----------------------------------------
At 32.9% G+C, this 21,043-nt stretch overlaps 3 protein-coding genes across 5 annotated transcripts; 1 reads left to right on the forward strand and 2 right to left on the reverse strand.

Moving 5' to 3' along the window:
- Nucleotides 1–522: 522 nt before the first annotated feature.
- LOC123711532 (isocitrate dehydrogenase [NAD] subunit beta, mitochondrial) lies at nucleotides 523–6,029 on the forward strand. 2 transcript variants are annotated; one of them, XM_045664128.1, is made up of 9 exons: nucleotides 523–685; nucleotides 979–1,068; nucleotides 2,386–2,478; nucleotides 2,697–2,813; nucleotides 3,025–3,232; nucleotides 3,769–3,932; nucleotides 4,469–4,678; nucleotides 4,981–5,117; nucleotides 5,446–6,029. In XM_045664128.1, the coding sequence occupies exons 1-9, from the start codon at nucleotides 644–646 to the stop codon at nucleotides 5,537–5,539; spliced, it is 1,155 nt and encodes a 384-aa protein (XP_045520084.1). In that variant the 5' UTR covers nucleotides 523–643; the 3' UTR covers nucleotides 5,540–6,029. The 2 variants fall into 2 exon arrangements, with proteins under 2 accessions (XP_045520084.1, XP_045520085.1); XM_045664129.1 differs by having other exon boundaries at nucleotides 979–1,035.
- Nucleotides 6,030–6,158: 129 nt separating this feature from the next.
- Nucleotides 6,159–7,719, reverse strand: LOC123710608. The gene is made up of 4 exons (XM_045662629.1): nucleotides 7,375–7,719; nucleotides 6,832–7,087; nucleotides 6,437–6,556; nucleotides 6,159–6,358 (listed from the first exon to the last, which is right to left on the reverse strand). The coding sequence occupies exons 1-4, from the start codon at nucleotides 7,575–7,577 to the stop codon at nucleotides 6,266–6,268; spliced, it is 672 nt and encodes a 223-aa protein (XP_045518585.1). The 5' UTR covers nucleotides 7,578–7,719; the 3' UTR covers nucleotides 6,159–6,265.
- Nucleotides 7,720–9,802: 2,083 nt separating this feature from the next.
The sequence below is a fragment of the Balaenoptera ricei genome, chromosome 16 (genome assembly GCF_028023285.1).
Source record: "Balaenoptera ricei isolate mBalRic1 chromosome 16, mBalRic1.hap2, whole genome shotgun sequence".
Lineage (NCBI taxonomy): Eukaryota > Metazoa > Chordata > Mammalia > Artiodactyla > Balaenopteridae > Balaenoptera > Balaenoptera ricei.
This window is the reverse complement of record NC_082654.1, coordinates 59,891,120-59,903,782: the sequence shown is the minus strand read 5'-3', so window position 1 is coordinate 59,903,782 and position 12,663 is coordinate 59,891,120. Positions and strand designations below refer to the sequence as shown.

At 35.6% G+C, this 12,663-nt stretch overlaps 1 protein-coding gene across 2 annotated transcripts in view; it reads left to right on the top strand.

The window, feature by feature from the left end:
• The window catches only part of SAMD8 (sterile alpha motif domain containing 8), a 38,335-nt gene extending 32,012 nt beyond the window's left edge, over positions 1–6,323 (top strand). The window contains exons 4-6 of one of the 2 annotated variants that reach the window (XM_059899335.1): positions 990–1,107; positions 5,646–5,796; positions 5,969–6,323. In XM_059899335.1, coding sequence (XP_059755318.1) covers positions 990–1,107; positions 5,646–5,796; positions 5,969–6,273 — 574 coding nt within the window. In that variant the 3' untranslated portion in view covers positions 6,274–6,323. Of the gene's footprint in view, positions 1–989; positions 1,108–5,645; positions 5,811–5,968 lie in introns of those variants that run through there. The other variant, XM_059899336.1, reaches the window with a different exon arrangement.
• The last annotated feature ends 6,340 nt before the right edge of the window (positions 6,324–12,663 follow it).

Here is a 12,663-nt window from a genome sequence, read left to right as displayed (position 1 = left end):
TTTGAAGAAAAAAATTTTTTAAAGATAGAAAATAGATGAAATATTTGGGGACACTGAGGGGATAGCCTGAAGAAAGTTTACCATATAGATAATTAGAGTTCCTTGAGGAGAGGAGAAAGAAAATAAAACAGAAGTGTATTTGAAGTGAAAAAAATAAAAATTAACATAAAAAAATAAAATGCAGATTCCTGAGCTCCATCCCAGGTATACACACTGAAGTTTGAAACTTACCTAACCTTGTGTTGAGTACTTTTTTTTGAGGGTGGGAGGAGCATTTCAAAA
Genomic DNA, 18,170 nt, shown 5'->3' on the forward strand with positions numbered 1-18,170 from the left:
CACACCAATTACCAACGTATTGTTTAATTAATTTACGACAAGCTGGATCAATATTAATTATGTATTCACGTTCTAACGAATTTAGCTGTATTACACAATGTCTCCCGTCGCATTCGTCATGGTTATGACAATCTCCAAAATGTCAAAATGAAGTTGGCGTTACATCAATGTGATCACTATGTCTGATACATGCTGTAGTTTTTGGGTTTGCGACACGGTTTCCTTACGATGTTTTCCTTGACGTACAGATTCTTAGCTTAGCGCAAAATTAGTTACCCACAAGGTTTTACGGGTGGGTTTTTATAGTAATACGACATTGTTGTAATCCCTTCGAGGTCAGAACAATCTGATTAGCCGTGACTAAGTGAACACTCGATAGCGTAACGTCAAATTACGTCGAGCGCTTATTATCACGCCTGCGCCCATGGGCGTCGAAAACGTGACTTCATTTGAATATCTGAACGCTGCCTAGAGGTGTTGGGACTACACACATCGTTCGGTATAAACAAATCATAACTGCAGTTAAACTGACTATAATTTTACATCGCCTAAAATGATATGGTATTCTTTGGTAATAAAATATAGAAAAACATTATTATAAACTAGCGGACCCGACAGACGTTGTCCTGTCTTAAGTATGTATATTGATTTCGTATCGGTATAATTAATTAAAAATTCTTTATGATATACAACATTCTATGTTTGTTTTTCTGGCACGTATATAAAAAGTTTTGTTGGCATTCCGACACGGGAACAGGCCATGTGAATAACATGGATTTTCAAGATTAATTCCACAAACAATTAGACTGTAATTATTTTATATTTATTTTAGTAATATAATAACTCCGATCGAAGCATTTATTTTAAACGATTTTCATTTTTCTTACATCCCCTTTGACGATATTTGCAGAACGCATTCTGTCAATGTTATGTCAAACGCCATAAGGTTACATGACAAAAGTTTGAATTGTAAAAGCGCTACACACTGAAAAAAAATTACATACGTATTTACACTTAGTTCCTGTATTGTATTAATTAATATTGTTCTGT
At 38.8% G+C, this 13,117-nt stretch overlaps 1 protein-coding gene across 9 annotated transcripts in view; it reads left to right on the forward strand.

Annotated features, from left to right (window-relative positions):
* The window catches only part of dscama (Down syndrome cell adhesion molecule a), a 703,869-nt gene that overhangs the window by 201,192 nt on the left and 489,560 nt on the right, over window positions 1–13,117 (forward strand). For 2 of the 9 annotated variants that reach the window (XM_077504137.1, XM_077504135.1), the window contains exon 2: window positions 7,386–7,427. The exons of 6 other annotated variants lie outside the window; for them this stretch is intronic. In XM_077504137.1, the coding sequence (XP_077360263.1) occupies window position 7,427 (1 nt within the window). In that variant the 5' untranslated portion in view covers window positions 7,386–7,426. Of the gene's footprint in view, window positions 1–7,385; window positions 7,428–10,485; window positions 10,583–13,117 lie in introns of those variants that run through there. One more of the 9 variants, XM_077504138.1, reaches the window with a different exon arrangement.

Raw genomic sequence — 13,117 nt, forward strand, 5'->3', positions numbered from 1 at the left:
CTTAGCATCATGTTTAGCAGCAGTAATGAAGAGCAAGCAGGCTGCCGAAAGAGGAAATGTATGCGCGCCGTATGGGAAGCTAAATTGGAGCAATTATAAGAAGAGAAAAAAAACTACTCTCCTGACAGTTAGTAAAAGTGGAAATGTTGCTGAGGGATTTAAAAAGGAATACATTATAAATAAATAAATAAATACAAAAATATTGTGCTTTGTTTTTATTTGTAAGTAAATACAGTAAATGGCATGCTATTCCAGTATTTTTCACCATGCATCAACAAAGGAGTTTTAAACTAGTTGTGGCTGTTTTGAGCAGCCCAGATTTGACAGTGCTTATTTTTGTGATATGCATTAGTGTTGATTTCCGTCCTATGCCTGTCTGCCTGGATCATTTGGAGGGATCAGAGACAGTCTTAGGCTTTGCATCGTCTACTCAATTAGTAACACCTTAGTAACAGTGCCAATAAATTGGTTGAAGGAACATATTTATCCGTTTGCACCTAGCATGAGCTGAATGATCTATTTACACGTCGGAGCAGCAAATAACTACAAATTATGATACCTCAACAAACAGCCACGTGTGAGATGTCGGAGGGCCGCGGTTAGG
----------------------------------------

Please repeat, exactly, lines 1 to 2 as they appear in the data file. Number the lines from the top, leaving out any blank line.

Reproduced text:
At 32.9% G+C, this 21,043-nt stretch overlaps 3 protein-coding genes across 5 annotated transcripts; 1 reads left to right on the forward strand and 2 right to left on the reverse strand.

Moving 5' to 3' along the window: